This morning we’re precisely two weeks away from the official opening of the first in-person World Conference of the Professional Speechwriters Association in three years, which means my colleagues Benjamine, Mike and I are on what we call “The Road to Millinocket,” because this feels like what this picture looks like—a wee truck hauling an impossible, even inadvisable amount of lumber to Millinocket, Maine.
Speechwriters know what it takes to put on events, and they know how lean is our crew. So the vast majority of our customers are uncommonly sympathetic—and when they make a request during this time, actually apologetic.
Others, however, are not. They make the sorts of casual requests that you might make of a teacher in summertime or a professional baseball player in January. But not of your tax accountant neighbor, on April 14, or Mr. or Mrs. Claus on Christmas Eve.
I often wonder if these people ever extrapolate the amount of time and attention they require to all the hundreds of other folks we are working with, and think: “Wow, how could just three people manage a customer base this demanding?!”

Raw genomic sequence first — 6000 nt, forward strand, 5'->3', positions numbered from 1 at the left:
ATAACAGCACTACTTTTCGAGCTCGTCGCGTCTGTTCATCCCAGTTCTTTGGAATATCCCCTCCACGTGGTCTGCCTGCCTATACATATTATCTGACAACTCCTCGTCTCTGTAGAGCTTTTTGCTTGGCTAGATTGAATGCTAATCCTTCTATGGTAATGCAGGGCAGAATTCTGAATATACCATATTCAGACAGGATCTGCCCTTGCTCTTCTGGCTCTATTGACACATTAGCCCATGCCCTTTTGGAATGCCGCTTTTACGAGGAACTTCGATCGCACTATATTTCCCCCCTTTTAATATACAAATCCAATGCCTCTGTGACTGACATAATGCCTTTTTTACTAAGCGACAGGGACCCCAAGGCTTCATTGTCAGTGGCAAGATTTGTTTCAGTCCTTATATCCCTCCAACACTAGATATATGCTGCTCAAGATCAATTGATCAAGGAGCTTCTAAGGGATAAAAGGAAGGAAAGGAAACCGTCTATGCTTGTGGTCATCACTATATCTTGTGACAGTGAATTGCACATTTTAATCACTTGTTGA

And then answer their own question: “Oh, maybe 99.9% of the customer base isn’t this demanding!”
The Road to Millinocket isn’t only hard and long, it’s dangerous. And one of the dangers is that one of our beloved customers will test my Millinocket-miniaturized patience, and I might wind up telling him or her what I once told a hipster pedestrian who gave me just a little too much histrionic guff.
(This was a reenactment—wholly accurate until the laughing at the end. There was, and there will be, no laughing at the end.)
Editor’s Note: The World Conference is almost sold out, and the seeming truculence of its emcee (who isn’t really in charge of anything, anyway) will be inversely proportional to the friendliness of the gathering. The deadline for registering in-person is Tuesday, October 4 and the deadline for registering online is Friday, Oct. 7. Do it.